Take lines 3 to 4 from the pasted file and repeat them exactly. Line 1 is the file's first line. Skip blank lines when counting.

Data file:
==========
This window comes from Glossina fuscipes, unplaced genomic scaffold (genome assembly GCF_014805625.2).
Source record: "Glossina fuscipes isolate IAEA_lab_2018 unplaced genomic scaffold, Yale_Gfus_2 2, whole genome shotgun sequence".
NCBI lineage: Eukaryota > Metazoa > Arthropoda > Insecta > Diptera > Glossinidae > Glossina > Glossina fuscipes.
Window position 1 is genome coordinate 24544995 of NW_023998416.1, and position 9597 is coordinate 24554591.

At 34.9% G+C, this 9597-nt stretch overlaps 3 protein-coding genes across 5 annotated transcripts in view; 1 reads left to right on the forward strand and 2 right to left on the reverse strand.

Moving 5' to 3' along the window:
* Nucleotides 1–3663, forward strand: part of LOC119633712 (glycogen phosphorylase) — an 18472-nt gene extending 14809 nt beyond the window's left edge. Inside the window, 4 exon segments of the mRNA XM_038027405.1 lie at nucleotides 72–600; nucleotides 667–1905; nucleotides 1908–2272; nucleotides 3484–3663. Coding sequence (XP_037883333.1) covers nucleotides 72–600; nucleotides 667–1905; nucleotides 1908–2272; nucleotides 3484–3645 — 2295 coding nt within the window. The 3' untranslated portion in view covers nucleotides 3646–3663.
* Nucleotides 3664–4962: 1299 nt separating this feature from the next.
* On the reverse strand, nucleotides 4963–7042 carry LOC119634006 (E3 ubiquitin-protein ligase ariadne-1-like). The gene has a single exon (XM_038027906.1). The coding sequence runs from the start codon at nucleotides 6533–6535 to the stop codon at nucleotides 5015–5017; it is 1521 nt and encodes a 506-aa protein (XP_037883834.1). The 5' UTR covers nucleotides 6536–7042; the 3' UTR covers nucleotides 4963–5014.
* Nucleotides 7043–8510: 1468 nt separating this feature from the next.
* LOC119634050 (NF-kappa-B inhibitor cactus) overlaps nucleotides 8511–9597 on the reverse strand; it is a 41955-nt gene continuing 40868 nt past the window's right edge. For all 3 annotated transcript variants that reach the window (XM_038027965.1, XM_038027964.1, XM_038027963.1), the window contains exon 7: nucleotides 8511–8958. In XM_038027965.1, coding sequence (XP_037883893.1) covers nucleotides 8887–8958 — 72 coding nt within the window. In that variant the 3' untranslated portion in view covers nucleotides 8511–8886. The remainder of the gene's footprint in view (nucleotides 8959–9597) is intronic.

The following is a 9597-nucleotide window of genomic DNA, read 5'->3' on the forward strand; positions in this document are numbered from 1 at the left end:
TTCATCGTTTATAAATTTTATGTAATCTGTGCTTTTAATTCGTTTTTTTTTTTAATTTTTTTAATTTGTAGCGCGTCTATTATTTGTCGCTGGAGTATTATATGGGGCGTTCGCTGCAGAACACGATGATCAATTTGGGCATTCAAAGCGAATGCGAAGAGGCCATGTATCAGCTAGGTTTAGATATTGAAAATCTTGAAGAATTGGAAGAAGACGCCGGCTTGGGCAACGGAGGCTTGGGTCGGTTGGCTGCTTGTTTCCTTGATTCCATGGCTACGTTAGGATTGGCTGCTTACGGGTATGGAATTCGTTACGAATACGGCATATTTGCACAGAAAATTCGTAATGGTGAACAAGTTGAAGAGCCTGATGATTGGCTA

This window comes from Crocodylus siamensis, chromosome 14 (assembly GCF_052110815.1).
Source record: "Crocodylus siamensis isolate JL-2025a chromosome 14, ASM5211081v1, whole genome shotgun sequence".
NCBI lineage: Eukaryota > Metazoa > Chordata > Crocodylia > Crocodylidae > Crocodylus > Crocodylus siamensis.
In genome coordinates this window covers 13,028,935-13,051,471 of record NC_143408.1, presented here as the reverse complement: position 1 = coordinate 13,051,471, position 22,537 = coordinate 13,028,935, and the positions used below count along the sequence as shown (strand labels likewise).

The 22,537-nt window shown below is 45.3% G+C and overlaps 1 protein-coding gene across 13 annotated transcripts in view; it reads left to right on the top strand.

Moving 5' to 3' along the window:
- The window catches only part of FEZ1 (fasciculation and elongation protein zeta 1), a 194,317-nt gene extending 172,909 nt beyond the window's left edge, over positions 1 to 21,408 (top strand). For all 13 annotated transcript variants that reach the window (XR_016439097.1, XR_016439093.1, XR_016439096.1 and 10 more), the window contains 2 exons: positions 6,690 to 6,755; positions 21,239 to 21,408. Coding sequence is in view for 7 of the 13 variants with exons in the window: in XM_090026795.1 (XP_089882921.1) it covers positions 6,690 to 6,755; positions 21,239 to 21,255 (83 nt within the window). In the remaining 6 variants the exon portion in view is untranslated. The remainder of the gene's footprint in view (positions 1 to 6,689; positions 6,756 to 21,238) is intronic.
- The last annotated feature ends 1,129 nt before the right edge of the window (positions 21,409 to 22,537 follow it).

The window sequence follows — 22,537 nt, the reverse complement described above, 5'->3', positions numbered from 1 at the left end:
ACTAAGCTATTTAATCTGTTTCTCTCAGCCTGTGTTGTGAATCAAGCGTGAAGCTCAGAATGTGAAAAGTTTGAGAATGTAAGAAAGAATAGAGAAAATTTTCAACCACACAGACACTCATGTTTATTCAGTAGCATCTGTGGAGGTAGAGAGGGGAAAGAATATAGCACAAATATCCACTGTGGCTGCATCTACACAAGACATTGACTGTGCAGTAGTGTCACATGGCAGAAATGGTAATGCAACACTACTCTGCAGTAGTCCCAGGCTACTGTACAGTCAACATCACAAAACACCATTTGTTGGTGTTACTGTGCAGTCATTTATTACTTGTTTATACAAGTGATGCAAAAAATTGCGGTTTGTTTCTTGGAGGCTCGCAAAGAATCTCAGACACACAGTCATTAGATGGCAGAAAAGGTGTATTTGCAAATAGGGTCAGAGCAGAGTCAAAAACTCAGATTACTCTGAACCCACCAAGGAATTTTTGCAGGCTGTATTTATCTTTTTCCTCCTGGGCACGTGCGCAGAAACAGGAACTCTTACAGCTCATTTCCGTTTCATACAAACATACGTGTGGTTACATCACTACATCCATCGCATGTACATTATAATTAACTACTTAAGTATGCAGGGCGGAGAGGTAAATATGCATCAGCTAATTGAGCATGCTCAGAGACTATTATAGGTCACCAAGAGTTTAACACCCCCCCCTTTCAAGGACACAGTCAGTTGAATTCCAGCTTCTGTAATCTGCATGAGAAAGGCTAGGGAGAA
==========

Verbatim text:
NCBI lineage: Eukaryota > Metazoa > Arthropoda > Insecta > Diptera > Glossinidae > Glossina > Glossina fuscipes.
Window position 1 is genome coordinate 24544995 of NW_023998416.1, and position 9597 is coordinate 24554591.